Ngāti Awa, Māori
|Collection Govett-Brewster Art Gallery, New Plymouth
|Screenprint on paper
|Support: 505 x 380mm
Kāore he horopaki kātea ake i te whenua. E aro kē ana au ki te pahekotanga o ngā hanga me ngā kano. Ki te pupū ake ngā kare ā-roto o te tangata e pā ana ki te tukino a te tangata i te whenua, tēnā, he pai tēnei, he tino pai tēnei - heoi, ehake nāku tēnei whāinga.
— Nā Robin White, i te Paenga-whāwhā o te tau 1970.
He rongonui a Robin White mo tōna āhei ki te whakawehe i ngā whiti o tōna wheako me tōna takiwā ki hō rātou ake titonga. Ka kitea ngā tuanui whero e whakatauritea ana ki te takiwā o te wao e karapoti ana i ngā tuanui me ngā pātiki mārakerake ki tawhiti, i roto i tēnei tānga tuatahi nā White. I tīmata a White ki te whakaako ki te kāreti o Mana, i Porirua, i te tau 1969. I taea e ia te kite mai i te kāreti ngā tarakihana e turaki ana te whenua, kia pai ai te hanga nōhanga hōu.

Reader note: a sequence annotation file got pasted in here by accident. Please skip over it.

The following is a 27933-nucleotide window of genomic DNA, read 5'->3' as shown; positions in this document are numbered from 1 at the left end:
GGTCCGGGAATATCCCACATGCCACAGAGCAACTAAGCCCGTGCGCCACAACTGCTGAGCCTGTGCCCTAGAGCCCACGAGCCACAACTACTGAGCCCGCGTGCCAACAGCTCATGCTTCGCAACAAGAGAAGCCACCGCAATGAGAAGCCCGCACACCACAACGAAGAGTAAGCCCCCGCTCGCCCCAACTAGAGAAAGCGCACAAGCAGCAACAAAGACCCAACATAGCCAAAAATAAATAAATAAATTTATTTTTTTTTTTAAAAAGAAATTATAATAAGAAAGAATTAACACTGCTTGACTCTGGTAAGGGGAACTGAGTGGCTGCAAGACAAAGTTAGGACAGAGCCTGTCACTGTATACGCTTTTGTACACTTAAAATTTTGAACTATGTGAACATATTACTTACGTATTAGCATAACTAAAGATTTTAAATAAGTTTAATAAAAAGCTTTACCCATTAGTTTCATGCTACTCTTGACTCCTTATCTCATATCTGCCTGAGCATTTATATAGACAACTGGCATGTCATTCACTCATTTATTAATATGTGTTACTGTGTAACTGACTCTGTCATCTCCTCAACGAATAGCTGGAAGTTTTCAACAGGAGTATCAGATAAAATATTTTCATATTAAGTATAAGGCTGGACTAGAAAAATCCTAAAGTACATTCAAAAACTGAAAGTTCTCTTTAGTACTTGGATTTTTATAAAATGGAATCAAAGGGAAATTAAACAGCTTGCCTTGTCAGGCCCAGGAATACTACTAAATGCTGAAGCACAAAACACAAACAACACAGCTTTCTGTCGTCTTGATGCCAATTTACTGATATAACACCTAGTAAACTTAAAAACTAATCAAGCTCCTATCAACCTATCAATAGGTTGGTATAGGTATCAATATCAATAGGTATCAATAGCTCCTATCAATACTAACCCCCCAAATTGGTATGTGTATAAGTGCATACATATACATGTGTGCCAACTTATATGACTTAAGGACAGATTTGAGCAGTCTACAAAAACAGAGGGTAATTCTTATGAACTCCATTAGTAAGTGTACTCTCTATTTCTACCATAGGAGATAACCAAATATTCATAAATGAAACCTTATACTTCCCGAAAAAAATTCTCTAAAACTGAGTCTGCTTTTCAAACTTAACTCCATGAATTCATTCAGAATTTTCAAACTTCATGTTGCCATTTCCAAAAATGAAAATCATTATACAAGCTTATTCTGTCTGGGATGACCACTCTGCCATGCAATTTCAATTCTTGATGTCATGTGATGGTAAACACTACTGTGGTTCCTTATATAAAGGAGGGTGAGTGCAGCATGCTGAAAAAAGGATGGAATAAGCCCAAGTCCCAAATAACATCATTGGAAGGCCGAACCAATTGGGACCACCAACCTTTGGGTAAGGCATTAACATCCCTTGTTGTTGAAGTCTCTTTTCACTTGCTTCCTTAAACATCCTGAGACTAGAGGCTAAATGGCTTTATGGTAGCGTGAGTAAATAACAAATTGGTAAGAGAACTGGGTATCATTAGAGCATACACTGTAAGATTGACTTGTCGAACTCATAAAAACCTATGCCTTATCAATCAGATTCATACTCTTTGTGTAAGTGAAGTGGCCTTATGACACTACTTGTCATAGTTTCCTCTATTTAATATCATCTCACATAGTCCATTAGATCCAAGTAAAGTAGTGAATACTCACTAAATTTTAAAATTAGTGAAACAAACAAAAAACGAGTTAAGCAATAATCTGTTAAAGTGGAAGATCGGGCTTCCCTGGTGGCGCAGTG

There is no theme apart from the landscape pure and simple. I am more concerned with transition in shape and colour. If they conjure up some feelings about man’s often insensitive (or progressive) treatment of the land then this is good, very good—but it wasn’t consciously intended on my part.
— Robin White, April 1970
Robin White is known for her skill in distilling scenes from her immediate experience and environment into concise compositions. In this early print by White, crisp red house roofs are depicted in stark contrast to lush native bush that surround them and the barren fields in the distance. In 1969, White began teaching at Mana College in Porirua. From the college she could see the bulldozers stripping the whenua (land) to make way for urban sprawl.
— Text developed for Te Hau Whakatonu: A Series of Never-ending Beginnings (5 August 2023–11 February 2024), curated by Taarati Taiaroa